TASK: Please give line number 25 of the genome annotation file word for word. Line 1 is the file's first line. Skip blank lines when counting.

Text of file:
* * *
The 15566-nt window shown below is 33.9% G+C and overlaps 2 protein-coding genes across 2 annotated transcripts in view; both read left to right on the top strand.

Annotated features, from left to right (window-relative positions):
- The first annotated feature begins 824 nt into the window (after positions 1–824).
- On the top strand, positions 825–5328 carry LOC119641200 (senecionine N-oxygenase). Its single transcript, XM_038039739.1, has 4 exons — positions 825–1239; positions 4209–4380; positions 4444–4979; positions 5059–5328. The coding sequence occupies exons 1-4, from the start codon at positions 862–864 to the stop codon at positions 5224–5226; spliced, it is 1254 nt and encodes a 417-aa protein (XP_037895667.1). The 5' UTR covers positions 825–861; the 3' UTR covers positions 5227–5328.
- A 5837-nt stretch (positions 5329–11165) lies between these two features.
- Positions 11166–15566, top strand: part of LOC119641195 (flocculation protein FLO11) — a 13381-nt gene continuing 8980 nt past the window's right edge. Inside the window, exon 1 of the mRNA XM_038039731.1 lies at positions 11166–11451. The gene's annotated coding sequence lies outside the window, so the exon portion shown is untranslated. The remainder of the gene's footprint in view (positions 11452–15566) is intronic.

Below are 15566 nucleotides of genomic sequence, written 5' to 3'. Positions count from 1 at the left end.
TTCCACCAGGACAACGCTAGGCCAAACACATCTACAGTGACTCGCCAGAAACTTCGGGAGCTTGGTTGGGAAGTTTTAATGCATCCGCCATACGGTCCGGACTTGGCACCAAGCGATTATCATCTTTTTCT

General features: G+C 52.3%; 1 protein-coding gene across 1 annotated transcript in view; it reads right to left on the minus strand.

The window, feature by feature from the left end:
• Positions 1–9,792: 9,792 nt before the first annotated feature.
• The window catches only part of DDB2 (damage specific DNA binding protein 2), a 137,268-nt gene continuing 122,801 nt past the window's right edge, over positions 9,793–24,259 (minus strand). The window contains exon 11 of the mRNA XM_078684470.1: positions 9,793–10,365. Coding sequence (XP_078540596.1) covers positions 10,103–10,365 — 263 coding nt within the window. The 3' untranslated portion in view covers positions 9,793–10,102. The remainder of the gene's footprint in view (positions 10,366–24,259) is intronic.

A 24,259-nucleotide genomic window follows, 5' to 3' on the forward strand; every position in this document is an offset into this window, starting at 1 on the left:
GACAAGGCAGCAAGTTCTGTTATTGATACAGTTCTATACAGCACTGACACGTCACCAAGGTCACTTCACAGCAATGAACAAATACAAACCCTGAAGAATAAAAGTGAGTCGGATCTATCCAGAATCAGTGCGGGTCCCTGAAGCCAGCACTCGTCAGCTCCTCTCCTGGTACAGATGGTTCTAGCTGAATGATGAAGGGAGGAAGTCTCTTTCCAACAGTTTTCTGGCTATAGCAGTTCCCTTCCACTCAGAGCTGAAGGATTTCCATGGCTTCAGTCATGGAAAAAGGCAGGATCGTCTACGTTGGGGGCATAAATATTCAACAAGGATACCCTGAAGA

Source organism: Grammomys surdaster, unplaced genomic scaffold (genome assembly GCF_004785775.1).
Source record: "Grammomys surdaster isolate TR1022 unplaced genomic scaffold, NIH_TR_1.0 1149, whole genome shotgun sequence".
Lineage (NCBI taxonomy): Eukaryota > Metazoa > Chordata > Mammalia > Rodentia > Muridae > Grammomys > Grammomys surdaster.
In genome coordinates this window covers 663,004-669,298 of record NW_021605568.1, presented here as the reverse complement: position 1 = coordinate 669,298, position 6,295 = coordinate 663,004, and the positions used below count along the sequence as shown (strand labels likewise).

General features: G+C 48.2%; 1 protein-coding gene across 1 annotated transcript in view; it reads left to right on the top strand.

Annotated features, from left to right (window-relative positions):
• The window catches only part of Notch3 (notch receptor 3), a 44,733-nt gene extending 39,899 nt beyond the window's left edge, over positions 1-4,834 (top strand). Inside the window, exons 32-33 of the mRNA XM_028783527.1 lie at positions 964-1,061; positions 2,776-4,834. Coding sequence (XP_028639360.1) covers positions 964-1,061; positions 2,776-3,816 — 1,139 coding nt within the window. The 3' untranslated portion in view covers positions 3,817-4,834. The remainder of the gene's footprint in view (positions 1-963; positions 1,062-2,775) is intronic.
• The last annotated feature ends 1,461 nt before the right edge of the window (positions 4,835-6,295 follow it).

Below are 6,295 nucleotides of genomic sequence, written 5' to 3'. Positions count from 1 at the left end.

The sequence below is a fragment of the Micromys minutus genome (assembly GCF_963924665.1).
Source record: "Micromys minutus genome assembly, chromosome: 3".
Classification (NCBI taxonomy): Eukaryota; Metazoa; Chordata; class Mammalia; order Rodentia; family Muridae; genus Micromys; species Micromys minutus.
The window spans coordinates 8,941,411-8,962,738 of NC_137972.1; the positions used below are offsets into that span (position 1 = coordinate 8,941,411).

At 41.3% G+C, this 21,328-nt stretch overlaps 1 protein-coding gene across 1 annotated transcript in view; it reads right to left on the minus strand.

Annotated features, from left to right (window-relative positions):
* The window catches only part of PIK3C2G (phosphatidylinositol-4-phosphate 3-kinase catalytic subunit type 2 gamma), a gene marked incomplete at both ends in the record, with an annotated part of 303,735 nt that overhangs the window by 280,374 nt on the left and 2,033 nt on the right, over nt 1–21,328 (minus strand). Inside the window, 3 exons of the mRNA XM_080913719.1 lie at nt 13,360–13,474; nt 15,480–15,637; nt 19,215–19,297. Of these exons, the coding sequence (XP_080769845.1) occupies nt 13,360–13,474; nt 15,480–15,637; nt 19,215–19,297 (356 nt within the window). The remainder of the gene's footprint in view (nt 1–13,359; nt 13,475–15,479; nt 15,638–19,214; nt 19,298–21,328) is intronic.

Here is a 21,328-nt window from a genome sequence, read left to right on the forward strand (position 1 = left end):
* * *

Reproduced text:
Source record: "Micromys minutus genome assembly, chromosome: 3".